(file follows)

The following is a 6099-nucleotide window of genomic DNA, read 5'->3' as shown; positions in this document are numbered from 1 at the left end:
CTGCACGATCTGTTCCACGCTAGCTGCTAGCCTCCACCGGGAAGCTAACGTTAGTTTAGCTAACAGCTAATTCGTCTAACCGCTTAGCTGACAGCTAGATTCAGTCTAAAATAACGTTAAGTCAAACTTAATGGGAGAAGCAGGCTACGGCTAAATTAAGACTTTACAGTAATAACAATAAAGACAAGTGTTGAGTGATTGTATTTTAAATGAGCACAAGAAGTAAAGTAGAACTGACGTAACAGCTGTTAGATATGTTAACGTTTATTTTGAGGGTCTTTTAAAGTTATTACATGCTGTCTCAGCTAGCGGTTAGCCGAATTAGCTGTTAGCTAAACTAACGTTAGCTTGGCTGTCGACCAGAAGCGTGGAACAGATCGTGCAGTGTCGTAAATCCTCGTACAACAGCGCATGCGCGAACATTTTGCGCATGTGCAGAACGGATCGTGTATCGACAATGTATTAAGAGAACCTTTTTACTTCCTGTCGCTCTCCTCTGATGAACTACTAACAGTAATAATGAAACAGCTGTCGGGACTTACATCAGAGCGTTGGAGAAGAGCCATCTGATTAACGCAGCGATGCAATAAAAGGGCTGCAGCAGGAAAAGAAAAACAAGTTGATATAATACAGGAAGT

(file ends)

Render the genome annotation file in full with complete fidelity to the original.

The following is a 6099-nucleotide window of genomic DNA, read 5'->3' as shown; positions in this document are numbered from 1 at the left end:
CTGCACGATCTGTTCCACGCTAGCTGCTAGCCTCCACCGGGAAGCTAACGTTAGTTTAGCTAACAGCTAATTCGTCTAACCGCTTAGCTGACAGCTAGATTCAGTCTAAAATAACGTTAAGTCAAACTTAATGGGAGAAGCAGGCTACGGCTAAATTAAGACTTTACAGTAATAACAATAAAGACAAGTGTTGAGTGATTGTATTTTAAATGAGCACAAGAAGTAAAGTAGAACTGACGTAACAGCTGTTAGATATGTTAACGTTTATTTTGAGGGTCTTTTAAAGTTATTACATGCTGTCTCAGCTAGCGGTTAGCCGAATTAGCTGTTAGCTAAACTAACGTTAGCTTGGCTGTCGACCAGAAGCGTGGAACAGATCGTGCAGTGTCGTAAATCCTCGTACAACAGCGCATGCGCGAACATTTTGCGCATGTGCAGAACGGATCGTGTATCGACAATGTATTAAGAGAACCTTTTTACTTCCTGTCGCTCTCCTCTGATGAACTACTAACAGTAATAATGAAACAGCTGTCGGGACTTACATCAGAGCGTTGGAGAAGAGCCATCTGATTAACGCAGCGATGCAATAAAAGGGCTGCAGCAGGAAAAGAAAAACAAGTTGATATAATACAGGAAGT